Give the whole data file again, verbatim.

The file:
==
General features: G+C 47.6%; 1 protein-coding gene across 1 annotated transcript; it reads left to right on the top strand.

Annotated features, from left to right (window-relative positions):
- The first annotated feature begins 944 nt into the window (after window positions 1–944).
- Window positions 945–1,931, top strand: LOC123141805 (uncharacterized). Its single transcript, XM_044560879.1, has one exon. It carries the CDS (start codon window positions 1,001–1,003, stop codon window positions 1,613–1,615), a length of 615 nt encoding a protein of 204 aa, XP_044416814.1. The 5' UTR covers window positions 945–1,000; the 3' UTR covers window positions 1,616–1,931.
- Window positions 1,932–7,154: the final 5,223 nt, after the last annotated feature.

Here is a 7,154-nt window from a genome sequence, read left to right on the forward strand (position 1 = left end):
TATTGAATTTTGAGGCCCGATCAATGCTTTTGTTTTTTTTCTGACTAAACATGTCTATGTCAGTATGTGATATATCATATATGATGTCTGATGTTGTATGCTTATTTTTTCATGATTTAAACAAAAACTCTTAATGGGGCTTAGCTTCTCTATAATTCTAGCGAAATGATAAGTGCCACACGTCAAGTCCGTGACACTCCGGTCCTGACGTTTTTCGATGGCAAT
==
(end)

General features: G+C 47.6%; 1 protein-coding gene across 1 annotated transcript; it reads left to right on the top strand.

Annotated features, from left to right (window-relative positions):
- The first annotated feature begins 944 nt into the window (after window positions 1–944).
- Window positions 945–1,931, top strand: LOC123141805 (uncharacterized). Its single transcript, XM_044560879.1, has one exon. It carries the CDS (start codon window positions 1,001–1,003, stop codon window positions 1,613–1,615), a length of 615 nt encoding a protein of 204 aa, XP_044416814.1. The 5' UTR covers window positions 945–1,000; the 3' UTR covers window positions 1,616–1,931.
- Window positions 1,932–7,154: the final 5,223 nt, after the last annotated feature.

Here is a 7,154-nt window from a genome sequence, read left to right on the forward strand (position 1 = left end):
TATTGAATTTTGAGGCCCGATCAATGCTTTTGTTTTTTTTCTGACTAAACATGTCTATGTCAGTATGTGATATATCATATATGATGTCTGATGTTGTATGCTTATTTTTTCATGATTTAAACAAAAACTCTTAATGGGGCTTAGCTTCTCTATAATTCTAGCGAAATGATAAGTGCCACACGTCAAGTCCGTGACACTCCGGTCCTGACGTTTTTCGATGGCAAT